Validating Next.js NextAuth.js JWT tokens in ASP.NET Core

July 01, 2021

This post explains how to configure ASP.NET Core to be able to validate JWT tokens generated by NextAuth.js, which is a user authentication plugin for Next.js that allows logging in with different providers such as Google, Facebook, LinkedIn, etc.

We are working on a new project that has an ASP.NET Core backend that exposes a GraphQL Hot Chocolate endpoint, and a Next.js frontend. On the frontend we authenticate users with NextAuth.js and JWT tokens. Whenever the frontend - either server or client side - makes a request to the backend GraphQL API, we want the backend to also validate if the user is logged in.

Cookie Sharing

This article assumes you use some sort of CDN to expose both your frontend and backend under the same (sub)domain. If instead your frontend and backend are on different hostnames, you will have a lot of trouble getting the frontend Apollo client to read and share the authentication cookie with the backend.

Frontend

I will not go into much detail on configuring the NextAuth.js side, but here is how to set the sinigng key in the pages\api\auth\[...nextauth].ts configuration file:

export default NextAuth({
  ...
  jwt: {
    // How we generated signing key: npm install -g node-jose-tools
    // Then we ran this to generate the signing key: jose newkey -s 512 -t oct -a HS512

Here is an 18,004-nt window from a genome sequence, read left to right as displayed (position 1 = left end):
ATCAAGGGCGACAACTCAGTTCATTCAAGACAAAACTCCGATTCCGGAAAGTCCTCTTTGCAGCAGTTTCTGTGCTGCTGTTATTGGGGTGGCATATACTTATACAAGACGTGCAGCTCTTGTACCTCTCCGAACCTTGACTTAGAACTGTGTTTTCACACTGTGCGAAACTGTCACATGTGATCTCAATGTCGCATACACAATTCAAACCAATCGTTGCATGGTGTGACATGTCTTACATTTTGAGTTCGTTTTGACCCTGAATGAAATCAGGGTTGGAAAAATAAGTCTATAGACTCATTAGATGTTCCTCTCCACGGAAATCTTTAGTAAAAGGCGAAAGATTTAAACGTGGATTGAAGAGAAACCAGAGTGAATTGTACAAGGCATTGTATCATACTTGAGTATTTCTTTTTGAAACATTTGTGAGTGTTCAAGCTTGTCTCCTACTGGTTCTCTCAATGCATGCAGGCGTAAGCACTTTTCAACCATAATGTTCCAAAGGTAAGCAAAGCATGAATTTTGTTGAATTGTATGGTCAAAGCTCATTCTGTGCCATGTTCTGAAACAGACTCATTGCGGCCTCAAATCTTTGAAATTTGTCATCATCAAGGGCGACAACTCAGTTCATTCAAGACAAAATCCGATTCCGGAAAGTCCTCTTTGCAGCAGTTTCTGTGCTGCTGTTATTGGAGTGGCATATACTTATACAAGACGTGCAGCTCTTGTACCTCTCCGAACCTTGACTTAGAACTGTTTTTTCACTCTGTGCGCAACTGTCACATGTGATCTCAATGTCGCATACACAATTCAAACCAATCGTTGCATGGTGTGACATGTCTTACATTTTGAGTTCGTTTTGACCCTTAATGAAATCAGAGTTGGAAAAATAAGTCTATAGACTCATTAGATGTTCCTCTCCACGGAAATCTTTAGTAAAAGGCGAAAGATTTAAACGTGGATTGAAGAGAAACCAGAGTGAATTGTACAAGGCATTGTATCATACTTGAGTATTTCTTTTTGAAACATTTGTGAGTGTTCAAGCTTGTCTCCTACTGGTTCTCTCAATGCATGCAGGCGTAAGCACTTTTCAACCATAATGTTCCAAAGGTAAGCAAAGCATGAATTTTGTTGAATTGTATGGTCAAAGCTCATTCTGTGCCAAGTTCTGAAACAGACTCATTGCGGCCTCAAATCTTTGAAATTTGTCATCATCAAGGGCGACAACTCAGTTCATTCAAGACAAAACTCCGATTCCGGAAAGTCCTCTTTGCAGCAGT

signingKey: process.env.NEXTAUTH_JWT_SIGNING_SECRET,
  },
  ...
});

Also note that you need to configure your GraphQL client in the frontend to pass the JWT token to the backend on every request, either through a cookie, URL parameter, or HTTP header. See the AuthUtils.ExtractToken function below on how the backend extracts the token from the HTTP requests coming from the frontend.

Backend

NextAuth.js internally uses jose to sign and verify tokens. Therefore, we need to make ASP.NET Core be able to understand the tokens generated by jose. The main gotcha is that the token we generated with jose newkey is not Base64, but rather a flavor of Base64 that is URL safe. So using the normal base64 decoding in ASP.NET Core will not yield the correct key.

We resolved this issue by taking heavy inspiration from the Base64Url class in jose-jwt, which is a C# port of jose. Here is our variant:

namespace OurProject.Common.Utils
{
    using System;

    // Adapted from: https://github.com/dvsekhvalnov/jose-jwt/blob/c7189c912a7f29ec68faa4565ddcdda592b05afb/jose-jwt/util/Base64Url.cs